The components utilized in the synthesis of the cyclic siloxane are numbered as above. Methods of production for the components are described below. Each "compound" corresponds to the number in the above synthesis sequence.
 Compound 1 was synthesized following the reported procedures as exemplified by the following references: Bachman, G. B.; Micucci, D. D. J. Am. Chem. Soc., 1948, 70, 2381-2384 and Zhang, N.; Tomizawa, M.; Casida, J. E. J. Med. Chem. 2002, 45, 2832-2840.
 Compound 2
 To a THF solution of NaH and compound 1 (1 g), a solution of allyl bromide in THF (10 ml) was added slowly. Then the mixture was heated to reflux for 20 hours. The reaction was quenched with 15 ml of water. The organic layer was separated, and the aqueous layer was extracted with THF (20 ml×2). The organic layer was combined and concentrated. Pure product was obtained as a colorless oil after column chromatography. (40% EA/Hexanes)
 Compound 3
 To a 500 ml RBF (flask), 950 mg of compound 2, 50 ml THF and 1.3 ml of B(OPr-i)3 were added under N2. The mixture was cooled to -40° C. with a dry-ice/acetone bath. Then 1.2 eq. (equivalents) of n-BuLi was added using a dropping funnel over 40 minutes. The mixture was stirred for another 40 minutes under -40° C. After that, the dry-ice/acetone bath was removed. 35 ml of HCl was added while it reached -20° C. After the mixture reached room temperature (RT), it was transferred to a separating funnel. pH was adjusted to 7˜8 with 5 N of NaOH solution. Then, it was extracted with THF twice. The organic layers were combined and concentrated.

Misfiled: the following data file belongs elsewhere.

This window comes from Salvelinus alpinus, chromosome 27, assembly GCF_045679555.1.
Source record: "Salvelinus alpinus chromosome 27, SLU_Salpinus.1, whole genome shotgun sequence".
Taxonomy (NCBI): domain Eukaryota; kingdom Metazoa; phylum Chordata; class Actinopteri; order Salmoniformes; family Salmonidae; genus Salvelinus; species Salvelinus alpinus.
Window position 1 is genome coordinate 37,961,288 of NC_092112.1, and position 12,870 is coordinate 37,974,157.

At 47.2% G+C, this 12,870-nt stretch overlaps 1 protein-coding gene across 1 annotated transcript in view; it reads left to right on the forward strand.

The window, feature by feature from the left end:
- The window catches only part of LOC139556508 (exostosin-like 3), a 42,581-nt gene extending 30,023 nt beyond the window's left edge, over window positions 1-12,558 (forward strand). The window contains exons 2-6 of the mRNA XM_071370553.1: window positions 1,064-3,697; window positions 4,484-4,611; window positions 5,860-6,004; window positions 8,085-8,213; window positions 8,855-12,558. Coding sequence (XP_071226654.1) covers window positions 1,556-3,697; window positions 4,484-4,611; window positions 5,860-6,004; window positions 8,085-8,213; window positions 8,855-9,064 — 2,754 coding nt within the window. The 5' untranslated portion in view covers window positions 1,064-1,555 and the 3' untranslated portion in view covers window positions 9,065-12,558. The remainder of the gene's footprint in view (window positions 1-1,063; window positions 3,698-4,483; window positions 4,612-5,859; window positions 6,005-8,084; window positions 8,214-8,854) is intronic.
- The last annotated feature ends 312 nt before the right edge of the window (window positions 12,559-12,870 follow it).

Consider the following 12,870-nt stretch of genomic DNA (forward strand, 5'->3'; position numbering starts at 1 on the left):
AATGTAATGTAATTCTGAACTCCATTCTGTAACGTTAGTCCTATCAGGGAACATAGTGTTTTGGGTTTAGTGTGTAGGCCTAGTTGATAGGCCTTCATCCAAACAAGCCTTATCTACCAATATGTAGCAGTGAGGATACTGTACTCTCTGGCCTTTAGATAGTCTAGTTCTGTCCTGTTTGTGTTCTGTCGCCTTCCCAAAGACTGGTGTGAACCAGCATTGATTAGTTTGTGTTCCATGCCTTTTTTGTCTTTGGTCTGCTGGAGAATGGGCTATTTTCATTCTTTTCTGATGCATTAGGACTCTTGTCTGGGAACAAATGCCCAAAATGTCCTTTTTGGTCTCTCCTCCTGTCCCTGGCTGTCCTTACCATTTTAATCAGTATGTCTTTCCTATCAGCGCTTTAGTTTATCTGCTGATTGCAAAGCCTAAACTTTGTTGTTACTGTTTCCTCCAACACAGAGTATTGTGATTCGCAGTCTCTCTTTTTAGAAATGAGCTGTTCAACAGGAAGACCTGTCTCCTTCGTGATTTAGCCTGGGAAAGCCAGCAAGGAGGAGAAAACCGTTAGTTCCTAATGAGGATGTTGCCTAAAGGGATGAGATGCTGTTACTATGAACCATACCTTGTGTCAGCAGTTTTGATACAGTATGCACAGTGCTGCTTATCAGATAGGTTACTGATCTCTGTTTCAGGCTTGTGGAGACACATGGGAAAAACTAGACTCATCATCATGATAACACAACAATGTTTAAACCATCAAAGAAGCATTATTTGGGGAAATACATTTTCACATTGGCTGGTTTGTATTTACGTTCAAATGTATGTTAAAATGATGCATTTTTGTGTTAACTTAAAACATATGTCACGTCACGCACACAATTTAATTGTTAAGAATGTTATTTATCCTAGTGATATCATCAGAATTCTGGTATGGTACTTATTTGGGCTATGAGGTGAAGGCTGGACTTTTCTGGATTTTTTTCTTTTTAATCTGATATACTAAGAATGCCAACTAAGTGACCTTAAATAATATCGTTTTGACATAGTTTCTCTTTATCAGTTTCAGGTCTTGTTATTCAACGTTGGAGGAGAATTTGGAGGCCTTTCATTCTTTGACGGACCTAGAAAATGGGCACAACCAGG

Compound 4
 A solution of compound 3 (850 mg) in toluene was heated to 110° C. for 10 hours to eliminate water with a dean-stark trap. Then, 1.1 eq. (951 mg) of diethoxy phenylsilane was added, followed by platinum oxide. The mixture was stirred at 78° C. for overnight. The reaction was not complete until reacted at 100° C. for two days.